Now that the Nobel Peace Prize winner has been announced, it’s a good time to notice which Nobelist doesn’t tend to get mentioned any more. With all the talk of war in Syria, after leading from behind in Libya, and approving the takedown of Osama bin Laden, Barack Obama’s Peace Prize is almost never mentioned on TV.
Is that embarrassment for Obama? It can’t be disaste for Obama. It might be embarrassment for the Nobel bureaucrats for the attempt at pre-emptive accolades. But a survey of ABC, CBS, NBC, and PBS newscasts since the 2012 election shows only one news report – from Chuck Todd in June – acknowledged Obama won the Peace Prize, and one wisecrack from PBS NewsHour analyst David Brooks on September 13:
Brooks suggested that if Obama could solve Syria’s civil war,“if that happens, as I say, then Barack Obama will get another Nobel Peace Prize. They will give him three or four more. But I’m just a little skeptical.”
David Corn at Mother Jones suggests that indeed, Obama's actions on Syria's chemical stockpile should earn him a second Nobel Prize.
On the June 17 Nightly News, Chuck Todd reported from a presidential trip to Europe: “Once heralded as the anti-George Bush, Europeans even gave Mr. Obama a Nobel Peace Prize. Now he`s on the defensive over U.S. policies, including some he`s kept in place from the Bush era.”
It was more common in Nobel Peace Prize stories to mention other winners meeting with Obama without noting that both parties were Nobel winners. Todd this once on the the November 19, 2012 Today and then again on Nightly News: “Then [on Obama’s agenda in Myanmar] it was up to Aung San Suu Kyi`s house, where the Nobel Peace-prize winner and democracy activist lived under house arrest for years.”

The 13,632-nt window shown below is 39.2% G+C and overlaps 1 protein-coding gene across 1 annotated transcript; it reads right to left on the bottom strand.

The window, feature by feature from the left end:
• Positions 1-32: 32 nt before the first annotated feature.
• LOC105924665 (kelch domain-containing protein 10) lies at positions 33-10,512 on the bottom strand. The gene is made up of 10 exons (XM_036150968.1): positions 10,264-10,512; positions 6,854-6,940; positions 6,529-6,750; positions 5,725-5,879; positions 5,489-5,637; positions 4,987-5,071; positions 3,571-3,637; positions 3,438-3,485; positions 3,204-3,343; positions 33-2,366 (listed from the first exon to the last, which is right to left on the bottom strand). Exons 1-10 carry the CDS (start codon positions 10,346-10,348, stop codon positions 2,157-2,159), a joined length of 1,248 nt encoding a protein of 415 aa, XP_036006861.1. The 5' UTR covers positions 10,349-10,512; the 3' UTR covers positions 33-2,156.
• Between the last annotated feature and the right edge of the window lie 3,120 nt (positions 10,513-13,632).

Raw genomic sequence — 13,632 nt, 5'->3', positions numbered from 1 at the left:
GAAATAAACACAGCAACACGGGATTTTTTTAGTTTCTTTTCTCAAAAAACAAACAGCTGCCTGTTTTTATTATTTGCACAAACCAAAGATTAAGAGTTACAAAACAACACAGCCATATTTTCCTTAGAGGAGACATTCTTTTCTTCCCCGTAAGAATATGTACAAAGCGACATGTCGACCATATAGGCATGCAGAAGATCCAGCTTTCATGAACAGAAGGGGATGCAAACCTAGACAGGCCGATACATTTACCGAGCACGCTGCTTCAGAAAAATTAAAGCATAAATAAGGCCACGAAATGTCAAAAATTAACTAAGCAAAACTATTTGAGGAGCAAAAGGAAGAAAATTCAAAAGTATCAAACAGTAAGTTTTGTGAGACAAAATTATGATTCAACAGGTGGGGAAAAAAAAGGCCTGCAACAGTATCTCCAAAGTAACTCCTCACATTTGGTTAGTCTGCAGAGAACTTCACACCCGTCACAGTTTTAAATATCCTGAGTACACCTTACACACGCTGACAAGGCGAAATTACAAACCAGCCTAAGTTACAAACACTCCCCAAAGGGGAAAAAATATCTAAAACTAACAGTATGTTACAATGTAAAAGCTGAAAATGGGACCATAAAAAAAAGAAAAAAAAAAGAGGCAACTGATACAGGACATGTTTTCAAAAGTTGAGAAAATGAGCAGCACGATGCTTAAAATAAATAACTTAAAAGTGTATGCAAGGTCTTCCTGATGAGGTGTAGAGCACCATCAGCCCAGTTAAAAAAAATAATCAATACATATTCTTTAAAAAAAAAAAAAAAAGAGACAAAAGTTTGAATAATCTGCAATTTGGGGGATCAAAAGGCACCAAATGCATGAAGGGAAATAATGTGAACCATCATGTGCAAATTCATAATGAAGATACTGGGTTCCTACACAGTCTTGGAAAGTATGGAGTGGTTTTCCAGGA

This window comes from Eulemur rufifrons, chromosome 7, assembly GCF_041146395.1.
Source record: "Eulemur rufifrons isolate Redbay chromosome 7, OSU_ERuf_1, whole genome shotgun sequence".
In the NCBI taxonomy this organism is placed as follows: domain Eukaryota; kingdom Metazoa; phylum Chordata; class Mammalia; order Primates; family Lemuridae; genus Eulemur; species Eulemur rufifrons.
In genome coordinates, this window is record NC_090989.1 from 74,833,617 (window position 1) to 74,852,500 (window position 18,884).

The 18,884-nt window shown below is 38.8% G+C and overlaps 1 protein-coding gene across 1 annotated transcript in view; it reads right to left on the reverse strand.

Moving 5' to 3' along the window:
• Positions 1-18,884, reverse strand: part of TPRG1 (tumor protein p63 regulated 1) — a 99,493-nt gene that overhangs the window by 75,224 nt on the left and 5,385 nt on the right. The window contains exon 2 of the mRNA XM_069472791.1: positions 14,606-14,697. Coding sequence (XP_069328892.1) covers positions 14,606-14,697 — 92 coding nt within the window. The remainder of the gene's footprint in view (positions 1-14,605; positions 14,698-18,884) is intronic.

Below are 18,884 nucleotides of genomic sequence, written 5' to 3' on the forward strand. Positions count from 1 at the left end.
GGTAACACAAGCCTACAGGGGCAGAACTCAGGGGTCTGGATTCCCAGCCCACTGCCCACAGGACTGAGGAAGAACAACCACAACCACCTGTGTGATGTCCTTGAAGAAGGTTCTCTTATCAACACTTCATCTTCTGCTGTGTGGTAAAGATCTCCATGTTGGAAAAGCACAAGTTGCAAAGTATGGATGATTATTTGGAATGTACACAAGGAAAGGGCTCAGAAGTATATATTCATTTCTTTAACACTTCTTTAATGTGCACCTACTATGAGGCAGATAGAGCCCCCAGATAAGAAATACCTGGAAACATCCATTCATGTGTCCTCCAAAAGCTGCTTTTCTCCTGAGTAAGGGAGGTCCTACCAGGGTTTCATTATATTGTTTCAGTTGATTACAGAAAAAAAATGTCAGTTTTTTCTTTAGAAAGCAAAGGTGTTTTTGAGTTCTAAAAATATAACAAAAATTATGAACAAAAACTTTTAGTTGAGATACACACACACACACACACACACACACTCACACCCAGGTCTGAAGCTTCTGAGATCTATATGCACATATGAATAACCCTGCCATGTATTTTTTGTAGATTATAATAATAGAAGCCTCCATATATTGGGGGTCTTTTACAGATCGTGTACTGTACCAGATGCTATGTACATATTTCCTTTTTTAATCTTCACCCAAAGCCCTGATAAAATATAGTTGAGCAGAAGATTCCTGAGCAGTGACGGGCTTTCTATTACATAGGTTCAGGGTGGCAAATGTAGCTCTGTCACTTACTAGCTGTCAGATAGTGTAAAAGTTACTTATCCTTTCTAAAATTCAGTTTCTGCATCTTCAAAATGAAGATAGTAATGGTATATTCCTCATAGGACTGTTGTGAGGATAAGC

CBS did this repeatedly:
– Bill Plante, November 19, 2012 This Morning: “In Burma the President embraced democracy advocate and Nobel Peace Prize winner Aung San Suu Kyi.”
– Scott Pelley, June 27 Evening News: “We learned today that the two men have met before. This photo surfaced from 2005, when Mr. Obama was a junior Senator and Mandela was visiting Washington. The former South African president and Nobel Peace Prize winner is 94.”
– Jim Axelrod, July 6 Evening News in unrelated stories: “Confusion in Egypt tonight with state television saying a new interim prime minister has not yet been appointed despite earlier reports that the post is going to Nobel Peace Prize winner Mohamed El-Baradei. Meanwhile, funerals took place for some of the thirty-six people killed in clashes last night. In a statement late today, President Obama condemned the violence and denied that the U.S. was taking sides.”
-- Scott Pelley, August 28 Evening News: “After Dr. King`s speech, nothing was really ever the same. Within months, the Civil Rights Act was passed, followed the next year by the Voting Rights Act. King won the Nobel Peace Prize in `64. He was assassinated in `68. As President Obama praised peace today, he also prepared for war.”